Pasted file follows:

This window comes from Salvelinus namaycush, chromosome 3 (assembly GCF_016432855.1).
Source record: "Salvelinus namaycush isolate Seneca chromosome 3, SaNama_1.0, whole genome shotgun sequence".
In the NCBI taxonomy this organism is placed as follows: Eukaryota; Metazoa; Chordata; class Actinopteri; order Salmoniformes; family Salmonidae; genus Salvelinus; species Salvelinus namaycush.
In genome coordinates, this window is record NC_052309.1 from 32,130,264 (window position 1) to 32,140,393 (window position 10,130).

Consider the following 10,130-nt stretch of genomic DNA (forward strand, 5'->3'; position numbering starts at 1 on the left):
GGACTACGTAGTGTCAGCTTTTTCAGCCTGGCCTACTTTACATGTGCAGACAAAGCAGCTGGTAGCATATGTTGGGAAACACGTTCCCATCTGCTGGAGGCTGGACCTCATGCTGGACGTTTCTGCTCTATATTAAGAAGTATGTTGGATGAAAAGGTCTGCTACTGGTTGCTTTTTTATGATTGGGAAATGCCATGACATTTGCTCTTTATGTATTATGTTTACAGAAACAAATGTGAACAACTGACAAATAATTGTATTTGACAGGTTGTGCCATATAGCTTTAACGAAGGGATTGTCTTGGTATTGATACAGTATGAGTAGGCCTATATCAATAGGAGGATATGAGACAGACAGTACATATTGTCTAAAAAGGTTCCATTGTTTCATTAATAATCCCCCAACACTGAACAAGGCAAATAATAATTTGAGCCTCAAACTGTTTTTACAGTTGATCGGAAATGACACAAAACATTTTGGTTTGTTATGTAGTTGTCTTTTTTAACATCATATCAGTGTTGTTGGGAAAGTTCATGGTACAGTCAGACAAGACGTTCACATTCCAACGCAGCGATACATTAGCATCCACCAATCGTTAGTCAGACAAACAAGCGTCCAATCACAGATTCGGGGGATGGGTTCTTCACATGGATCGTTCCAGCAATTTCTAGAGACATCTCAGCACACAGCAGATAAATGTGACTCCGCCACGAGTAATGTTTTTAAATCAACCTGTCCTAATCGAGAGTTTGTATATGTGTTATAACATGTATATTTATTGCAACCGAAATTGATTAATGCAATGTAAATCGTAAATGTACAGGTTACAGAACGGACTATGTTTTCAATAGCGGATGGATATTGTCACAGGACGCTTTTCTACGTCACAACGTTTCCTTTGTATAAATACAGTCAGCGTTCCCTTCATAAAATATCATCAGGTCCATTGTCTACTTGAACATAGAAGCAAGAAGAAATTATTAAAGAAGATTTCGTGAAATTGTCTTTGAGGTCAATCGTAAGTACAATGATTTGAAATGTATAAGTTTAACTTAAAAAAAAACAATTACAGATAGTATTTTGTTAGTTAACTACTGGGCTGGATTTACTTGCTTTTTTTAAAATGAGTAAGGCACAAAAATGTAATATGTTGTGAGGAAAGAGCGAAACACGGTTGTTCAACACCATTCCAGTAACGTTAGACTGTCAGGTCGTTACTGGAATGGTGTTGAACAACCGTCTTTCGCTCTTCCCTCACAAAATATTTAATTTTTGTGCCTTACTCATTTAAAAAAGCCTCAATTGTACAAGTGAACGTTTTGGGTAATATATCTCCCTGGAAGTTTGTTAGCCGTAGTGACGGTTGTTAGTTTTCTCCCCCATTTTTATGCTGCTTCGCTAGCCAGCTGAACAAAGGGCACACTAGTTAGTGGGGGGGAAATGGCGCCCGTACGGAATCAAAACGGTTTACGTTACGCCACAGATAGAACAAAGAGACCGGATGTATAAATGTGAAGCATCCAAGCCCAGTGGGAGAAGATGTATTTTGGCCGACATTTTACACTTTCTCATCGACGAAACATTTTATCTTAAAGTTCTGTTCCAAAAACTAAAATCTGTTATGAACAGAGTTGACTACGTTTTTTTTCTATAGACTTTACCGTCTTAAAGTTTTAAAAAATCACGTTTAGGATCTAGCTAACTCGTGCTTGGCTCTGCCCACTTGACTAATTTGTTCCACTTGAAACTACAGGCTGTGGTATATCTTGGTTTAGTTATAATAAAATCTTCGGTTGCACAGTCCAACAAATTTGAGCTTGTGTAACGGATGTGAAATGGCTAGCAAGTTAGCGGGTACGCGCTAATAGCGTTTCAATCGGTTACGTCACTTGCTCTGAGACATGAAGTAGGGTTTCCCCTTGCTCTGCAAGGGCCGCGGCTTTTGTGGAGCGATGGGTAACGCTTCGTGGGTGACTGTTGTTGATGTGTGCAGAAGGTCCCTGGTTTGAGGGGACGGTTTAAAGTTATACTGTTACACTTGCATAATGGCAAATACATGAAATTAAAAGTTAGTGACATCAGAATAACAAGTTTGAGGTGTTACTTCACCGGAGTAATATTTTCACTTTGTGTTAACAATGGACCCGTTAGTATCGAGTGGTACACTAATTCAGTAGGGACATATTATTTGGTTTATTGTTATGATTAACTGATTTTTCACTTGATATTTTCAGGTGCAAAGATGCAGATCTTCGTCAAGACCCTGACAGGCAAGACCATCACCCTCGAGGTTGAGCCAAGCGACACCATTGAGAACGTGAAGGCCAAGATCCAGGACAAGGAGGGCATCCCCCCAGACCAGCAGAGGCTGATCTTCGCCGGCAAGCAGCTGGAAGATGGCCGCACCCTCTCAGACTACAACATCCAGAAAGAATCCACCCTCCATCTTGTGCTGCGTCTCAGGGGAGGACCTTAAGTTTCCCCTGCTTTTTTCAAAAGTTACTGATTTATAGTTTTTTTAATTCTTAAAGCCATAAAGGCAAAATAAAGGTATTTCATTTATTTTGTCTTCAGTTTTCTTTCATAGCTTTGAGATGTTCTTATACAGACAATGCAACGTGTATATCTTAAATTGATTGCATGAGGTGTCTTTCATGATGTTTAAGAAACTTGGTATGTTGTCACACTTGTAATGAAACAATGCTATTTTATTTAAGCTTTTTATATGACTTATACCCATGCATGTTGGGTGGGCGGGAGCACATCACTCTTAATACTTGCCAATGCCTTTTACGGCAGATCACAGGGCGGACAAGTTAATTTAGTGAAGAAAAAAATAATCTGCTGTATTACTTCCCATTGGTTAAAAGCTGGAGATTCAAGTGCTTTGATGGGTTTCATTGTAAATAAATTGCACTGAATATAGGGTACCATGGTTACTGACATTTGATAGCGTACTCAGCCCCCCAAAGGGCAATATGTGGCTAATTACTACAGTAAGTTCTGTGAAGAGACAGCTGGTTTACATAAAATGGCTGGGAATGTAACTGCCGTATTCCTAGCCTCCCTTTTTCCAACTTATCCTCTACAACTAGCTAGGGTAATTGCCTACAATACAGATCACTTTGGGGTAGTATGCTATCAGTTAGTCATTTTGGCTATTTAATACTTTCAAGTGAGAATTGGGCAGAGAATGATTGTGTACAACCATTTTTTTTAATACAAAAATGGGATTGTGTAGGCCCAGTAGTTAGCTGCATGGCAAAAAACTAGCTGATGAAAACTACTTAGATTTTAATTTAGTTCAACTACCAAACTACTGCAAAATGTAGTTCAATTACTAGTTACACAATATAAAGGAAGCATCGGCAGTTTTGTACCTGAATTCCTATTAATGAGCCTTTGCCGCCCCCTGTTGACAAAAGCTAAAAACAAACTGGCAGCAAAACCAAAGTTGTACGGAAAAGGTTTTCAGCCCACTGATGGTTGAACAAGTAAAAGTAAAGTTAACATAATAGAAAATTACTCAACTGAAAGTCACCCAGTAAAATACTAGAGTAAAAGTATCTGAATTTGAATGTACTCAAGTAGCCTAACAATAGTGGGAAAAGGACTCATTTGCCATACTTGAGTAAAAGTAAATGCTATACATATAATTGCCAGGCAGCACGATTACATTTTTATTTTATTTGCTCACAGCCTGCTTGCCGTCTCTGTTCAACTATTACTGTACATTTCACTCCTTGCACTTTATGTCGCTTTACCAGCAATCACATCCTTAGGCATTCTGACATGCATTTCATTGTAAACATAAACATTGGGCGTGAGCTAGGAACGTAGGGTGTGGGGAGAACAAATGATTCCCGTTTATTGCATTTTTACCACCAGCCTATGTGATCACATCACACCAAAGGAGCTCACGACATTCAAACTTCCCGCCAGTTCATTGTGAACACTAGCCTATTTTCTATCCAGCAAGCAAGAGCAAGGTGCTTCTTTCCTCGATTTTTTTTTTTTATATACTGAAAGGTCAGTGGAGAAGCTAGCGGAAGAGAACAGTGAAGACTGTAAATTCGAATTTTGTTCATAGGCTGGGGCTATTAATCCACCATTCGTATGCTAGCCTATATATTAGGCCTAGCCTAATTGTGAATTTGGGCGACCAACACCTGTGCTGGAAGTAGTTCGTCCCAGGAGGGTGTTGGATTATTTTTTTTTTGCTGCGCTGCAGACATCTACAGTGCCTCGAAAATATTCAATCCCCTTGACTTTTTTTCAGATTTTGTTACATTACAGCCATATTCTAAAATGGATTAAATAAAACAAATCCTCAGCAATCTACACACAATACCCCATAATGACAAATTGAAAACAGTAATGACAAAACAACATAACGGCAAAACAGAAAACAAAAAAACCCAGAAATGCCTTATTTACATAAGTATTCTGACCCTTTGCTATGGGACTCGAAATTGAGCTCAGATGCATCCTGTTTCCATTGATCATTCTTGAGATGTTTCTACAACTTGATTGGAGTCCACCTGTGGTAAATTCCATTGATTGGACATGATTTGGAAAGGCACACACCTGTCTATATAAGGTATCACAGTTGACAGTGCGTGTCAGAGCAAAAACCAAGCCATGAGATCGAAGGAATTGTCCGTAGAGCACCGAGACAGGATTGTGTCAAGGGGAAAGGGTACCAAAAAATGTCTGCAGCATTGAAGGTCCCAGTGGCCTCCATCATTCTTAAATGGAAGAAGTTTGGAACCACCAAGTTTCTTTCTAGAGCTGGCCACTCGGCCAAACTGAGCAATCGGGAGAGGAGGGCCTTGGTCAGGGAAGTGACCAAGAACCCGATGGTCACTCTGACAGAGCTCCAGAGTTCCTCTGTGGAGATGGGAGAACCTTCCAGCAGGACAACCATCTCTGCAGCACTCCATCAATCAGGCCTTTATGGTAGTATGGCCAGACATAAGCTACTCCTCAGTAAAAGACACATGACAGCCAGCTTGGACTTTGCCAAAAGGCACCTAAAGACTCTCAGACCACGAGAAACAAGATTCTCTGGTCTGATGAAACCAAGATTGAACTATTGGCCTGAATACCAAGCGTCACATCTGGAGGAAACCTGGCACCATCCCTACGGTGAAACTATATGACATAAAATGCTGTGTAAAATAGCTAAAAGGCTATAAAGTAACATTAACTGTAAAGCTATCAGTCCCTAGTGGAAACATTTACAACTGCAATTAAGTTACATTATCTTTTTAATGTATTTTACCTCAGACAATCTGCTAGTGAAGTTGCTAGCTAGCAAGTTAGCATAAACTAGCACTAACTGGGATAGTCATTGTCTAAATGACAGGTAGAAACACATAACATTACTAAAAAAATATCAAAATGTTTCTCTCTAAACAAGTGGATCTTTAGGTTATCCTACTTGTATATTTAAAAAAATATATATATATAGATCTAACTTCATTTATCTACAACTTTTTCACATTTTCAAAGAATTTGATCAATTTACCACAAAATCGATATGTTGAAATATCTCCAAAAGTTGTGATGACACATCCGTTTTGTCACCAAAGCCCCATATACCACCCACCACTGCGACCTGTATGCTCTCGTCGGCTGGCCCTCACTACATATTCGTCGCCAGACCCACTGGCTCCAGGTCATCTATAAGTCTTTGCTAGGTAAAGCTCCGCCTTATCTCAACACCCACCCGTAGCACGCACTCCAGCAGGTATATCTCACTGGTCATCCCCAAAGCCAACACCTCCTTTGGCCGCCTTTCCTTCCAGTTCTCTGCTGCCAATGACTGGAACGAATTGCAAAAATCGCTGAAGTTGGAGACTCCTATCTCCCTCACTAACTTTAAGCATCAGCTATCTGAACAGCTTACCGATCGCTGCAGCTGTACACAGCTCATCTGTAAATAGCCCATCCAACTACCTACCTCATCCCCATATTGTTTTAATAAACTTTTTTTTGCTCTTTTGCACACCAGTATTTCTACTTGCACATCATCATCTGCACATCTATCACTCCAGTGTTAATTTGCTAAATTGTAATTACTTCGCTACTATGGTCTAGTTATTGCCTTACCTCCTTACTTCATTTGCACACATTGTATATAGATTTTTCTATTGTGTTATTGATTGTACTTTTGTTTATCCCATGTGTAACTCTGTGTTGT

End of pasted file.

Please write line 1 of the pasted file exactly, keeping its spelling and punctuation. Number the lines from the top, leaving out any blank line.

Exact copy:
This window comes from Salvelinus namaycush, chromosome 3 (assembly GCF_016432855.1).